Gold star potential in dark sky ecotourism, claims TUS Athlone academic


The Midlands region offers vast potential to capitalise upon dark sky tourism, a Director of Research Development in the Faculty of Business and Hospitality at Technological University of the Shannon: Athlone Campus, has stated this week.

Speaking to the Athlone Advertiser, Dr Tony Johnston, noted the popularity of dark sky tourism on a global scale, its benefits for ecological protection and restoration and referenced locations within the Midlands region which offer potential in this regard.

“Dark sky ecotourism describes rural tourism which takes place at night, outdoors, under clear skies, which have low levels of light pollution. It is a form of tourism which can have strong benefits for ecological protection and restoration, as artificial light is damaging for nocturnal species and insect life.

“Dark sky tourism is very popular across the world, with notable attractions in the south of Portugal (Dark Sky Alqueva ) and across much of Scandinavia and Iceland. Internationally, dark sky locations are accredited by the International Dark Sky Association and two locations in Ireland have received designation from this body; namely Mayo Dark Sky Park in Ballycroy and Kerry International Dark Sky Reserve on the Iveragh Peninsula. These parks are highly regarded at home, and abroad, as offering excellent locations to view the night sky.

“European skies suffer greatly from light pollution and in many areas of the continent, particularly in the densely populated regions, citizens can no longer see much in the skies at all. This is unfortunate for many reasons. Artificial lighting is in many cases either too bright or totally unnecessary. It is bad for human health and sleep, disrupts nocturnal species, and is detrimental for the insect population upon which many other species depend.

“Many studies have shown enormous growth in light pollution over the past decade with star visibility non-existent now in some area. It probably goes without saying it is also very expensive to light up the outdoors to the extent we do. Reducing light pollution, through properly assessing what lighting is really needed, when it is needed, where it placed and pointed, and the technicalities of the equipment is an important task for our public authorities, private businesses, and citizens at home.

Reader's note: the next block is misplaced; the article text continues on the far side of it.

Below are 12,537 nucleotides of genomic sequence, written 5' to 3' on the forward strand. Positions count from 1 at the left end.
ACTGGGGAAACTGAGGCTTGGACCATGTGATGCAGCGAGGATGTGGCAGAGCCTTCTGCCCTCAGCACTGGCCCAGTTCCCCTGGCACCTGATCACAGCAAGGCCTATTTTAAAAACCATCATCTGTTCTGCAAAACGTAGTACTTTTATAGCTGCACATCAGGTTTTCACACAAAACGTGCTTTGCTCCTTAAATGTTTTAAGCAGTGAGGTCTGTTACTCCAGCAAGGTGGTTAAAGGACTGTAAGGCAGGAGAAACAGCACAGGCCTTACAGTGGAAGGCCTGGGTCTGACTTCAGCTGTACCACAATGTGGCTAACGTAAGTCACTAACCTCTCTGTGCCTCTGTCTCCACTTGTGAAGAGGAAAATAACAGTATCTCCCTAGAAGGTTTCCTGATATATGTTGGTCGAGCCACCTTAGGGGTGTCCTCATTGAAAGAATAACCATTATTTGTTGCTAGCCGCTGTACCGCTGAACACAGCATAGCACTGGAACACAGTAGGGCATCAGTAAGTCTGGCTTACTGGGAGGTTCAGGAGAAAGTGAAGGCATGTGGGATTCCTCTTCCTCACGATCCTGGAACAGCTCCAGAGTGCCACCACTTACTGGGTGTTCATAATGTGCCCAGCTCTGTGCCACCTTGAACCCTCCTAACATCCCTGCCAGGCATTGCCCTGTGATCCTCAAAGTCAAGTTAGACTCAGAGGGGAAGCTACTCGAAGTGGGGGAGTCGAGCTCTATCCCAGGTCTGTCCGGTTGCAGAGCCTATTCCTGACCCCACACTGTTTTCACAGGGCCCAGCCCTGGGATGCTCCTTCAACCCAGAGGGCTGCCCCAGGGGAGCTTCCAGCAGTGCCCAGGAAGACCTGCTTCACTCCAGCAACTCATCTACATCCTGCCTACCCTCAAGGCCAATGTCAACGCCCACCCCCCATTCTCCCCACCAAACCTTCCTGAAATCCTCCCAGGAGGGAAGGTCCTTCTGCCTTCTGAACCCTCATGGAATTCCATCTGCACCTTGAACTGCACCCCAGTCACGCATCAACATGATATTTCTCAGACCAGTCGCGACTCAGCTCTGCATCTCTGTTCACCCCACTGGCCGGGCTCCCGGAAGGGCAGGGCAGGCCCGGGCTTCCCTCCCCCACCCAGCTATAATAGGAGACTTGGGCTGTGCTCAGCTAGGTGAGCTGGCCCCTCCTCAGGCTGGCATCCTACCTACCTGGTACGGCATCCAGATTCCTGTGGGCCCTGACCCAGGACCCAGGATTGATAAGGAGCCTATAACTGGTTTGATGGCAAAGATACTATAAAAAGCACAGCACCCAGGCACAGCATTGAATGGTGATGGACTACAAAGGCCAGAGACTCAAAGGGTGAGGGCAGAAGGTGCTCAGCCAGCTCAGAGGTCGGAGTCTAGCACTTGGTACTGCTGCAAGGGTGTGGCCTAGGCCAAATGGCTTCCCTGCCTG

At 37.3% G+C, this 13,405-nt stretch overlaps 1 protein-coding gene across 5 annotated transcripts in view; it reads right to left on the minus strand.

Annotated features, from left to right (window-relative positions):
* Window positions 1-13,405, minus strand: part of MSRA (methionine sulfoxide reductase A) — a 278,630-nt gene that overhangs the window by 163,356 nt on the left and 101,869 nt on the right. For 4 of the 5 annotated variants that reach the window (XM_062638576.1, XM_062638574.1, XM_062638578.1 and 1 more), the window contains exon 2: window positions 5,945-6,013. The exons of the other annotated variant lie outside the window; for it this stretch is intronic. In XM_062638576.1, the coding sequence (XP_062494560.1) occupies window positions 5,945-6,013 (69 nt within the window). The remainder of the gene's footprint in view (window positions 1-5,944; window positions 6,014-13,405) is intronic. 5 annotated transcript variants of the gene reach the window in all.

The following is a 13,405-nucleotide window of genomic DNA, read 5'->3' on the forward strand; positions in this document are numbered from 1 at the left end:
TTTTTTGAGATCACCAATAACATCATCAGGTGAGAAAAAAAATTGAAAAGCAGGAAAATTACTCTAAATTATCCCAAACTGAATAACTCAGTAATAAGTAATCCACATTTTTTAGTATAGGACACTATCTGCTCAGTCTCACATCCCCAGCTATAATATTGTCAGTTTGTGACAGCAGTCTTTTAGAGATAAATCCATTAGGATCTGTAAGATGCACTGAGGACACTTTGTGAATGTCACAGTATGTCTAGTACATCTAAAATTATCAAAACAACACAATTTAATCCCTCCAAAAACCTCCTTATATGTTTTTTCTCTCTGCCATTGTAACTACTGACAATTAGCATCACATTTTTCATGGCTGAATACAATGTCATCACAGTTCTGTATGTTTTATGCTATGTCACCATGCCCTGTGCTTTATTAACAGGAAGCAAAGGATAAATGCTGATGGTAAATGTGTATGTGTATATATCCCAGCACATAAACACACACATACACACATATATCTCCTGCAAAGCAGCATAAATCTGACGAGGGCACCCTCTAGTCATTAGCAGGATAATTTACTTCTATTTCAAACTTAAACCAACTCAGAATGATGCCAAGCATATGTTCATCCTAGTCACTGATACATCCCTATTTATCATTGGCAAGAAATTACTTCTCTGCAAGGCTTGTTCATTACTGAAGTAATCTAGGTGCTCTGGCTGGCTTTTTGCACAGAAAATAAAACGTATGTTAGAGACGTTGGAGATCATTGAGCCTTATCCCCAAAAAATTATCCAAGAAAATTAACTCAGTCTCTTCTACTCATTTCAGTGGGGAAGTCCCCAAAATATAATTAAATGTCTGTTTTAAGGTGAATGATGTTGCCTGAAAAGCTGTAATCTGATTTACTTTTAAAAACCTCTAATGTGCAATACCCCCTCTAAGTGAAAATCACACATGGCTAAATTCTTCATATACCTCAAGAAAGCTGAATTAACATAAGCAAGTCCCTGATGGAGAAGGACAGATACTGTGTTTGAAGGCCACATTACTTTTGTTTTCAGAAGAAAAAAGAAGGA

“With reduced light pollution, opportunities quickly emerge for the rural entrepreneur. Ecology night safaris can be offered to visiting tourists to learn about native species and nocturnal animals and insects, alongside what they need to thrive in their habitat. Night time adventure pursuits can be connected to the quality of the night sky. Many of the Nordic countries offer night time photography courses to guide participants in photographing the Milky Way, or celestial events such as the Aurora Borealis and eclipses. Other possibilities exist for infrastructure development, including observatories, and installation of star gazing platforms,” Dr Johnston commented.

Potential Within Midlands Region

The director is of the view that it is now essential to raise awareness of the potential for dark skies in the Midlands region which would allow for a competitive advantage over more densely populated locations in the country.

“The Midlands has excellent potential for capitalising on this form of tourism. There are both public and private sites which have already demonstrated recent and historical potential. Many readers, for example, will have encountered on social media some of the excellent photography of the Milky Way taken over the Sky Train sculpture in Lough Boora Discovery Park in County Offaly. Other readers may be familiar with the astronomy heritage at Birr Castle. The lakes, forests and heritage properties in the Midlands, alongside iconic geographical features such as the River Shannon and Slieve Bloom Mountains, offer enormous potential for innovation in this field. Initiatives from TUS Athlone, the tourism authorities, local councils, authorities and others will surely support further opportunities.

“It is vital to raise awareness about the potential for dark skies in our wonderful Midlands region. This will give us a competitive advantage over other more densely populated areas which cannot reduce light pollution to the same extent as our region. Many organisations and individuals have dedicated significant time to this work, with strong passion for the topic. Ireland, and specifically the Midlands has untapped potential. To maximise the benefit, we need to promote the concept, and most importantly consult stakeholders and communities concerning what works well for all,” Dr Johnston remarked.


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